Why Some K-12 Teachers Still Struggle With Edtech
Over the last two decades, edtech has seemingly taken over K-12 education. Some teachers have chosen to embrace edtech, while others are on the fence, and the rest are apathetic to its use. K-12 teachers account for a large proportion of the educators who, though they appreciate the value of edtech, do not use it to teach. So why is there such apathy or resistance toward edtech in some K-12 classrooms? Why do we have so many anti-tech teachers?
One key reason is the power of tradition. The time-honored dynamic of the teacher sharing their wisdom with a classroom of students, engaging with them, and motivating them to be the best that they can be remains at the heart of K-12. This model has its obvious strengths as it fosters a human relationship between educator and student while the former imparts their expertise. However, edtech can help them over away from this teacher-centered approach to a student-centered one. In the student-centered approach to education, the teacher serves as a guide who facilitates the learning process, instead of seeking to control it.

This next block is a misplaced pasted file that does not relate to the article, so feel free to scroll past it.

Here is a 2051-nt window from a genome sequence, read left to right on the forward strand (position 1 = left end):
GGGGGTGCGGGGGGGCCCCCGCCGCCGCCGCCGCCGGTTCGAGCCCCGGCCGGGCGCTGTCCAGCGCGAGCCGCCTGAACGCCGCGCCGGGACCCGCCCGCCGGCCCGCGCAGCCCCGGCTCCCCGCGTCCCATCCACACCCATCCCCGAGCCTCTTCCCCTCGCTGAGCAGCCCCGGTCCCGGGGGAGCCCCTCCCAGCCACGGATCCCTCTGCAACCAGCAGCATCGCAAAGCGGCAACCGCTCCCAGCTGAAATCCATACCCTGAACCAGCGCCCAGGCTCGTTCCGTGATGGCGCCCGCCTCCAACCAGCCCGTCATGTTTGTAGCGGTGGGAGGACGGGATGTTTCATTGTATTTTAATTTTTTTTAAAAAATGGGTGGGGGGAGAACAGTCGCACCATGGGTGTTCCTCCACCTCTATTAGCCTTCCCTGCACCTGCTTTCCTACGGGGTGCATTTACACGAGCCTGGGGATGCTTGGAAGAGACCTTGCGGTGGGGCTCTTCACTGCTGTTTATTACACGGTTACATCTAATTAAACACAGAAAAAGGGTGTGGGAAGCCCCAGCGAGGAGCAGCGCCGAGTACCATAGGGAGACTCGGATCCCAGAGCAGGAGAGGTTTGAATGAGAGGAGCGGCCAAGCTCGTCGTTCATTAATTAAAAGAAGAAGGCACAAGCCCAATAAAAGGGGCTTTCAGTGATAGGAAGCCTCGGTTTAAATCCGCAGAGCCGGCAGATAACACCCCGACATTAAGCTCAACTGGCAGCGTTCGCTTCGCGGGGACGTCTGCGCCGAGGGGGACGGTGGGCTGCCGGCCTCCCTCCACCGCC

Anti-tech teachers worry that edtech and artificial intelligence are going to put them out of business. This is not the case. Edtech is not a replacement for human educators. When used effectively, it is, instead, a complement to these educators’ existing practices. For instance, while you are teaching a new lesson to advanced students, you could use adaptive learning or artificial intelligence to tutor students who didn’t quite grasp your previous lesson. In this way, edtech is a helper and not a replacement.
Another reason why teachers still struggle with edtech is a lack of training. Older generations of educators did not receive any training on edtech when they were in their teacher education programs quite simply because edtech was not around at that time. But even in the present day, there is a dearth of training on edtech – both in the form of ongoing training for veteran teachers and in initial training for qualifying professionals. In sum: teachers still struggle with edtech because they don’t know the full range of edtech that is out there, and they also don’t always know how to use it properly.
It’s time for teachers to shake off their fear of edtech and, supported by a robust IT department, to start to harness its benefits. As this summary shows, edtech has numerous advantages for K-12, regarding boosting academic achievement and closing the achievement gap.
What do you think about teachers who refuse to embrace technology? Have you found a way to overcome the problem of anti-tech teachers? If so, tell us how you did it.